So beware, all you Orthodox and other Christians. This New Age movement is probably spreading into your parish and ministry areas and you may not even realize what is happening because they are so adept at hypnotizing you and making it all sound good.
Remember these questions:

1) What does this teacher say about Jesus?
2) Does this teacher preach the gospel?
3) Does this teacher exhibit character qualities that glorify the Lord?

A believer who has read the activities of the Father, Son, and Holy Spirit in Matthew 3:16-17 will immediately question any doctrine that denies the Trinity. Therefore, “step one” is to study the Bible and judge all teaching by what the scripture says.


Carl said...

Interesting post. I do think it's important for orthodox (with both big and small "O") Christians to keep in mind that there is a valid, scriptural, Christ-centered tradition of contemplative spirituality in the church, as exemplified by such towering teachers as Dionysius the Areopagite, Gregory Palamas, Maximus Confessor, John of the Cross, Teresa of Avila and the anonymous author of The Cloud of Unknowing. Not all contemporary teachers of contemplative prayer are new age wolves in disguise. In fact, one excellent book that goes a long way toward patiently differentiating the distinctions between orthodox and heterodox forms of Christian contemplation is Centering Prayer and the Healing of the Unconscious by Murchadh O'Madagain.
I work at a (Catholic) monastery bookstore and I've come to see that people (of all denominations) are desperate for times of peace and quiet and silence in their lives. I think the church has to address this very human hunger in ways that are Christ-centered, meaningful and wholesome — and grounded in scripture and tradition — or else we will continue to lose souls to the gnostic confusion of the new age (and not all of those souls we lose to gnosticism will stop attending church).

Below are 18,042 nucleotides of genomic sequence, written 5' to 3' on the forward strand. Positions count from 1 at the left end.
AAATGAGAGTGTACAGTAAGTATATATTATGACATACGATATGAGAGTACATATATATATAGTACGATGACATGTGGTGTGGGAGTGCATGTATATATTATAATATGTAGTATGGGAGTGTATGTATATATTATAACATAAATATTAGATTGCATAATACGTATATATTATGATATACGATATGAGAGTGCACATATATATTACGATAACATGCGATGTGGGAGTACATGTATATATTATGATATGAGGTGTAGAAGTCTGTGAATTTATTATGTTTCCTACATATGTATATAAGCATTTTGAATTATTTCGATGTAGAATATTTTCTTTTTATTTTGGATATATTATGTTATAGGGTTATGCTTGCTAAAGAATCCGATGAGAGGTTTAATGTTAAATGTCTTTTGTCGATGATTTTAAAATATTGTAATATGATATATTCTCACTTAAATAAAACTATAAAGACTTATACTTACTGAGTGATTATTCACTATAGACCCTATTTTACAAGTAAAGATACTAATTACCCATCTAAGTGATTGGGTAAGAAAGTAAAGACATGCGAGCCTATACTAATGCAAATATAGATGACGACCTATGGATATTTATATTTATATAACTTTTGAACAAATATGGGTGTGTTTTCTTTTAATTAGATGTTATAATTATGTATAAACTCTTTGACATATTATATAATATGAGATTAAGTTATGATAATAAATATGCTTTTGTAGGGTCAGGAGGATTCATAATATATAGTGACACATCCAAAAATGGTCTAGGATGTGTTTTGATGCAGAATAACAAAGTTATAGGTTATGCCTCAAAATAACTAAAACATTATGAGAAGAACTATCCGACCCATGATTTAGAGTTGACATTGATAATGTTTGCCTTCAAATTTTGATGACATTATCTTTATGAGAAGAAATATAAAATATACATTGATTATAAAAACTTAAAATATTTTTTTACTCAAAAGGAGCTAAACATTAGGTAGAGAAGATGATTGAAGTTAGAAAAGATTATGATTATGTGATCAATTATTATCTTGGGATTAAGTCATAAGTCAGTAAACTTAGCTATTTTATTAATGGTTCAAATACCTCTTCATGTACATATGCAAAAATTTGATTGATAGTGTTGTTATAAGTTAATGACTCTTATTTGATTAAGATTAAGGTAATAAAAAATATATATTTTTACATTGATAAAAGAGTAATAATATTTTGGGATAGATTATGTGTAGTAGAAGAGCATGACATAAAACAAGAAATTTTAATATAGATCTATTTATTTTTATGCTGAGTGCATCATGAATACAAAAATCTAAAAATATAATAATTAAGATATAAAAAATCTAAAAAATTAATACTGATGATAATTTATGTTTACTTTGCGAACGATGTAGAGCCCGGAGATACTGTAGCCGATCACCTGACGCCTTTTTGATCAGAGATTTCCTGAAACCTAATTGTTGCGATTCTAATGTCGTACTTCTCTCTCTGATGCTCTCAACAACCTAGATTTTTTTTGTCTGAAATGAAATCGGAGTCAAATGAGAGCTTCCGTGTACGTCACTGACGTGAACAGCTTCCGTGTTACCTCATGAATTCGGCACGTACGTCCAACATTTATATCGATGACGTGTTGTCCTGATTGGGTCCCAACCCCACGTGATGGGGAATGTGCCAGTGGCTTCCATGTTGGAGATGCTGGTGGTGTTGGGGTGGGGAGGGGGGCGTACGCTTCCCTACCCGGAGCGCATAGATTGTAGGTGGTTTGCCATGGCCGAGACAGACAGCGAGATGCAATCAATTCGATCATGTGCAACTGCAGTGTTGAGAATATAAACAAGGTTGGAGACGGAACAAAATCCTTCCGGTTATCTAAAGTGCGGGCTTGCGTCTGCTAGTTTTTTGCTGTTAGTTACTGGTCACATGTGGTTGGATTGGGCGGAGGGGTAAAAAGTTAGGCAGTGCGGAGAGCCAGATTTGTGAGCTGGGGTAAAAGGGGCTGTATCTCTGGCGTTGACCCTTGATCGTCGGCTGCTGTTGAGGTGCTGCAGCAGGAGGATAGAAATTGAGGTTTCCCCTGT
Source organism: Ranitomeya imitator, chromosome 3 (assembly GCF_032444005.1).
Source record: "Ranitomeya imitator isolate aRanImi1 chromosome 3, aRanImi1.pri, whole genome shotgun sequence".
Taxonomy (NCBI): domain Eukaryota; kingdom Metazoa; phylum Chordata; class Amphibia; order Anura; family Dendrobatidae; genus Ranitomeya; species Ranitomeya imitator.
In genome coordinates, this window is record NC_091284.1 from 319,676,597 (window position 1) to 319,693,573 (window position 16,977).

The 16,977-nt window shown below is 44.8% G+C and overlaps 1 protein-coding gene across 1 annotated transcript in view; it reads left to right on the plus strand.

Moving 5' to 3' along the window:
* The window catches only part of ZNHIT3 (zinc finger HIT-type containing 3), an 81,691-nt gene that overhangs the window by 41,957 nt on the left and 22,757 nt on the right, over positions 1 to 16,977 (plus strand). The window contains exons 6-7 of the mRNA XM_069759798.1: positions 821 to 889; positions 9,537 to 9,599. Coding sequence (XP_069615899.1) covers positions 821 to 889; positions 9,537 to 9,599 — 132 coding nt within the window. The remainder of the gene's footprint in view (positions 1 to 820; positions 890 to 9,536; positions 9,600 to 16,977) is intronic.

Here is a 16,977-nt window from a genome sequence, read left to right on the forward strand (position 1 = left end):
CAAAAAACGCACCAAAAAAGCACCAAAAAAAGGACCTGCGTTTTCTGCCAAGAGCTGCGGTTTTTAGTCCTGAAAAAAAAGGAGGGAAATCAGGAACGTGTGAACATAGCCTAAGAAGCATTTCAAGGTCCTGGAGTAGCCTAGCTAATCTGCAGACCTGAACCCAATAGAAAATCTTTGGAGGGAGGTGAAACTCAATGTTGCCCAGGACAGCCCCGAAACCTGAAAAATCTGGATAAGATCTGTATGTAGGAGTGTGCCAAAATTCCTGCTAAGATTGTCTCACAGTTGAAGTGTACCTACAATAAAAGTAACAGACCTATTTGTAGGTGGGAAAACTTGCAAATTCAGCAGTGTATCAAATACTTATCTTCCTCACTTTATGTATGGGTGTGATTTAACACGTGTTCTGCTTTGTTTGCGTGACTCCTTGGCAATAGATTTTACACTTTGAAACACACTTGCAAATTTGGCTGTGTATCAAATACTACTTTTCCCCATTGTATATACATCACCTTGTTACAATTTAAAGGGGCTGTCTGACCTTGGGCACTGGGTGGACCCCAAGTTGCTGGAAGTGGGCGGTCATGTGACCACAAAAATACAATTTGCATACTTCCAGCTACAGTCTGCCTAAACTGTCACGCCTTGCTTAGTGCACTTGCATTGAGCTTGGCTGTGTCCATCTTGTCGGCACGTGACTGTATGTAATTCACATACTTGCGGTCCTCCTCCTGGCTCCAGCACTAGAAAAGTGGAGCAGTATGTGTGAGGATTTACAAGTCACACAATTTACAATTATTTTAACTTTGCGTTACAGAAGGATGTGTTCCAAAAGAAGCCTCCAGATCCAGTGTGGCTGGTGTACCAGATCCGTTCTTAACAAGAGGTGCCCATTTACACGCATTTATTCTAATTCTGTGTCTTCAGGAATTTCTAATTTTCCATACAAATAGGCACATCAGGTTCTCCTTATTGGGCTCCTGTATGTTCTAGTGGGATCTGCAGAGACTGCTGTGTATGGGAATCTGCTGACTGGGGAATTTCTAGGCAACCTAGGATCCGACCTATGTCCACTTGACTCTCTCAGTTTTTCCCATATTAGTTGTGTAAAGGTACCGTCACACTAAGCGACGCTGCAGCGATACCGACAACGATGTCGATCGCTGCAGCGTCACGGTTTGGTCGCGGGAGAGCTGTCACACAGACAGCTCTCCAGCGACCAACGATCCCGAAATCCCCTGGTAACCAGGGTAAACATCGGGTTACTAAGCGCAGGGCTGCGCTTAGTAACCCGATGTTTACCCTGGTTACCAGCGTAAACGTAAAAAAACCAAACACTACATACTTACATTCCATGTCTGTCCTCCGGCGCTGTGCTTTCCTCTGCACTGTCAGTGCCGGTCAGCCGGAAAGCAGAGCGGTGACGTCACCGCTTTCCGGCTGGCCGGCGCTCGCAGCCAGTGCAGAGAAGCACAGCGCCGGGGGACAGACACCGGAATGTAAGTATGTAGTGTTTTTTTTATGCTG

Many blessings,

The Website of Unknowing

Swordsandlace said...

Carl, thanks for your post.

There is a deep well in Orthodoxy that many people have not tapped yet, which is why I made this posting. Because it is so new to America, Christians that are interested in Orthodoxy must know to go to the right sources for their information and not to someone who claims to understand Orthodoxy but is not Orthodox themselves. If someone is interested in the true path of Orthodoxy they should first read the writings of the Bible, St John Chrysostom, the Didache, etc. and see a priest. Becoming Orthodox is not something one can just "do" overnight, as I'm sure you know. Whenever I've asked any priest for guidance, these texts are where I'm led, and not to someone else who claims to understand Orthodox but isn't, speaks about Eastern Mysticism, and then tries to integrate Orthodoxy into metaphysical and fourth way teachings. There's nothing wrong with meditating on the Lord, as long as you don't let yourself become a blank space to be written on and therefore be drawn away from God. This is clearly against Orthodox teachings. The icons of saints and all of the external things are there to keep us grounded in Christ at all times, and to take away from that is against the Church's teachings. We are in sad times in this country, and people do want something bright in their lives. I believe Orthodoxy can provide a lot of those answers for them. But we have to understand that the central message is that Christ suffered for us, and that it's not about just reaching some different level of self awareness or consciousness.